I am pretty sure, though, that none of the new initiatives has anything to do with diversity statements. I strongly believe that in the controversy that (as Topaz et al indicates) has not yet died down, the diversity statement itself is serving as a proxy for some more substantial objective. This is confirmed by a message I received from one of the signatories of Letter A:
At this point the fight seems to be about whether understanding and working with students’ different backgrounds should be treated as part of the professorial job description, with Thompson representing what is probably the majority default of something like “colorblind racism”. So I think there’s value in saying loudly that the colorblind position is no longer an acceptable starting point for a worthwhile contribution to diversity/equity/justice, with the emphasis being on using diversity frameworks as a stepping stone to what we really want, which is a justice-based framework.
Where I come from, “colorblind racism” counts as fighting words. The most obvious defect of Letter A is its inclusion of the expression “reverse racism” in quotes, when it appeared nowhere in Abigail Thompson’s letter. For all I know, many people who signed Letter A sincerely believed that Thompson had accused the supporters of diversity statements of “reverse racism.” But leaving misrepresentation aside, I have tried to argue that diversity frameworks are a particularly slippery stepping stone, since they were explicitly designed as an alternative to a “justice-based framework.” The author of this comment believed as well that “[i]f you belong to the ‘fundamentally not fair’ camp, then you’re stuck with the unfortunate ‘diversity’ formulation, but at least from there the door can be wedged open.” As far as I’m concerned this is magical thinking, as is the claim in the same comment that support for diversity statements is “an affirmative sign of where the institutional leadership stands” — as if the very institution targeted by the Bakke decision would make any effort to use the decision’s framework to undermine the decision.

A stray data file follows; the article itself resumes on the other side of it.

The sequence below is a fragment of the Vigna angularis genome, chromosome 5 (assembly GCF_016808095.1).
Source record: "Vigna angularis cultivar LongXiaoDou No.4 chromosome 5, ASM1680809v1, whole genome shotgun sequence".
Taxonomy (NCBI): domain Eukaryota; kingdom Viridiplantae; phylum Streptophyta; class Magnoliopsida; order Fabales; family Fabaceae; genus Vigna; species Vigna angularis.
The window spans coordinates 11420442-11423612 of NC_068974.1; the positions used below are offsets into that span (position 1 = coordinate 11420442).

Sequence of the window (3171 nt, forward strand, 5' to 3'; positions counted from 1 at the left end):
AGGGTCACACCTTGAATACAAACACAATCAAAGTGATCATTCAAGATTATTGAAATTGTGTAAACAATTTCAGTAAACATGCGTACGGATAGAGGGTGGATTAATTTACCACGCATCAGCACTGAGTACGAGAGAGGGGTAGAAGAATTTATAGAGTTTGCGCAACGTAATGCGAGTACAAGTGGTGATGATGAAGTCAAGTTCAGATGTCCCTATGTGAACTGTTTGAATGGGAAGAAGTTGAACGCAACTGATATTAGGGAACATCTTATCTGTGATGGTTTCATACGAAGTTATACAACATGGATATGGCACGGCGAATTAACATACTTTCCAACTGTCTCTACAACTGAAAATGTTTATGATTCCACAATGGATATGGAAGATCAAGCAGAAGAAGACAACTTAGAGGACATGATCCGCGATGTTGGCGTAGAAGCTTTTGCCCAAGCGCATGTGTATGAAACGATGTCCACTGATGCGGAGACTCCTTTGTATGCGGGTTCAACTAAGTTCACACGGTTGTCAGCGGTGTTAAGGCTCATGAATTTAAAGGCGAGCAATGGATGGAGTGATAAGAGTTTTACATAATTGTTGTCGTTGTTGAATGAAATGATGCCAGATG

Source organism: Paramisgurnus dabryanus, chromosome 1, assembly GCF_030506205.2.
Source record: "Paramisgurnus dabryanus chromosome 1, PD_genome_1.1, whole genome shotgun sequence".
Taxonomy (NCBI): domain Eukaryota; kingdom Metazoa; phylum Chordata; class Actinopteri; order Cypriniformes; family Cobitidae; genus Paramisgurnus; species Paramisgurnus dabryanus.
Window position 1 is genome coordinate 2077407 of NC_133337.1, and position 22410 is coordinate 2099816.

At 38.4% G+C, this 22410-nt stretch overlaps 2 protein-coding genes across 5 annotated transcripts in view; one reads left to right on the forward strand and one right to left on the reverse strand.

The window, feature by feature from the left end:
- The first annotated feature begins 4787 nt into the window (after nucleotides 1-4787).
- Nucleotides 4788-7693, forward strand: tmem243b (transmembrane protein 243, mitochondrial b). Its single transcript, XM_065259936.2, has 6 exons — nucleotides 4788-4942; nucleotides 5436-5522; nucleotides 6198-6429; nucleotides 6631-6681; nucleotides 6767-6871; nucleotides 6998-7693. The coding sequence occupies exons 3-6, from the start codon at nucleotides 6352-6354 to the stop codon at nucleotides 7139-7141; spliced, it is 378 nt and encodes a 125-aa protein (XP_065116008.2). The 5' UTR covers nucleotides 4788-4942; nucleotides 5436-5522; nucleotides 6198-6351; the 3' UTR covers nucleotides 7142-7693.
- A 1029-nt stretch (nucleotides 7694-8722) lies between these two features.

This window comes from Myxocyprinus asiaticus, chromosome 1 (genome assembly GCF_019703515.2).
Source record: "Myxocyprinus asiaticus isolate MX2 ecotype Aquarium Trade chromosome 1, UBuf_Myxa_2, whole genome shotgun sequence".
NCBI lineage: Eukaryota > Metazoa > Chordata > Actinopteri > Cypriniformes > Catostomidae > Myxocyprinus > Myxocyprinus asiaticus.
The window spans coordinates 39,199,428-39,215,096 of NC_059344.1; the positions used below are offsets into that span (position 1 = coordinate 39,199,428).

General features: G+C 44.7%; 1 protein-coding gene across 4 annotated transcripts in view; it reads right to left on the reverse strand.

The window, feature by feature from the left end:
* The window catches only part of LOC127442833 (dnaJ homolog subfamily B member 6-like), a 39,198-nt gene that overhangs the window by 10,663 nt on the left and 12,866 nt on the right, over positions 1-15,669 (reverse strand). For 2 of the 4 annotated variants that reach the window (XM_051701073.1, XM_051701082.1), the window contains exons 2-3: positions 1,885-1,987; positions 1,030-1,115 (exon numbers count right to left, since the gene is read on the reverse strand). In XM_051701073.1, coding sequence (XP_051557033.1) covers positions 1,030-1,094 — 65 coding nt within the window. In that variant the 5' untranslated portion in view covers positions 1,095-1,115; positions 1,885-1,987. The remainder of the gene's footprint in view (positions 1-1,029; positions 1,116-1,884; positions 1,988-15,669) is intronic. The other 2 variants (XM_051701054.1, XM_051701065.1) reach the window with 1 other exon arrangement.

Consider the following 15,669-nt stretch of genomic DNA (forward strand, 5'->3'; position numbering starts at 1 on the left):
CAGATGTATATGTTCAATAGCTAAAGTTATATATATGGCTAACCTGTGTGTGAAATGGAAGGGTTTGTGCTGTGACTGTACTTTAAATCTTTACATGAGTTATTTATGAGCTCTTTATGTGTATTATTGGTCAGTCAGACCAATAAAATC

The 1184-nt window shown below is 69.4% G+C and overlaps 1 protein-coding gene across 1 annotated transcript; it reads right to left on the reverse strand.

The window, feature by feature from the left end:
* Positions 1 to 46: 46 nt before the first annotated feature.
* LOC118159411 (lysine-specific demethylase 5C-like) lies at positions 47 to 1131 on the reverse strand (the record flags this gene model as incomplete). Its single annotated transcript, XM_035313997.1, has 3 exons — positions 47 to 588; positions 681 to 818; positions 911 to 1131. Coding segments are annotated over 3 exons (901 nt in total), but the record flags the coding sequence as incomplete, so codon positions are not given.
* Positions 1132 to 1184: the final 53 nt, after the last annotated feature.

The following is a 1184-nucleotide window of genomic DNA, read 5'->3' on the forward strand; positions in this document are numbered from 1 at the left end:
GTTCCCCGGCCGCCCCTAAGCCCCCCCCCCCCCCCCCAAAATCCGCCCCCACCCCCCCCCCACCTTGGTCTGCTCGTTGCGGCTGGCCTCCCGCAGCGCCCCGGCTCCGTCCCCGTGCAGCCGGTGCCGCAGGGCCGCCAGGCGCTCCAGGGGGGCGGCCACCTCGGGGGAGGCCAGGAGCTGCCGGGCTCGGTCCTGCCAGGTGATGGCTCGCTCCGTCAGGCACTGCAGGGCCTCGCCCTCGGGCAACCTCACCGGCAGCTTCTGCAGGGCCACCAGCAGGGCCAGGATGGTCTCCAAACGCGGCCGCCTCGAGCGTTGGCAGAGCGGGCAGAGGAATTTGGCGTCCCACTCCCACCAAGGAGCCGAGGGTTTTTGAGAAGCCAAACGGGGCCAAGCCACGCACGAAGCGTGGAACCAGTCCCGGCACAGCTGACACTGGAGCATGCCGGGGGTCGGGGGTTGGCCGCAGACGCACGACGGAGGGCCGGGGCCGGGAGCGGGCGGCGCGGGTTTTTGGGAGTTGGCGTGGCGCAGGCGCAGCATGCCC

Here, on the other hand, is a comment from a colleague who signed Letter B:
I thought the letters in support of Abigail were not about the diversity per se, but rather about the bullying that she became the subject of. Typical exclusion in the name of inclusion …
I objected to the use of the word “bullying.”
Has she been attacked by powerful people, or only by noisy but mainly powerless people? I would reserve the term “bullying” for the former.
And my colleague replied:
Not sure who is powerful anymore, your allegedly powerless people can easily destroy people’s lives and, certainly, careers.
It seems to me that the threat to Abigail Thompson’s career — presumably from Chad Topaz’s initial reaction to her article — was no less exaggerated than her comparison of diversity statements to loyalty oaths, but it also seems to me likely that most of the people who signed Letters B and C were responding to this imagined threat — I didn’t sign any of the letters but I am no more inclined than they to trust “institutional leadership”
— and not to defend their privileged status of overrepresentation. This is one reason the Topaz et al. article is so interesting; because it aims to undermine the presumption that privileged positions are awarded solely (better to say almost solely) on the basis of merit.
I would like to hear from the authors of that article how they imagine mathematics would look if the charismatic hierarchy were undermined. But that’s a complicated issue, and I would like to end on an observation that Topaz et al. may have missed. The article calculates that women made up 27.8% of the signatories of Letter C — making them underrepresented by some measure and within the representative range by others. I went through the list and discovered that, of the 45 women who signed, exactly 4 were from the US (though a few may have acquired US citizenship). I can attest that students in France are not taught to look to the US for good ideas about managing race relations, and I suspect something similar is true in the countries where most of these women grew up.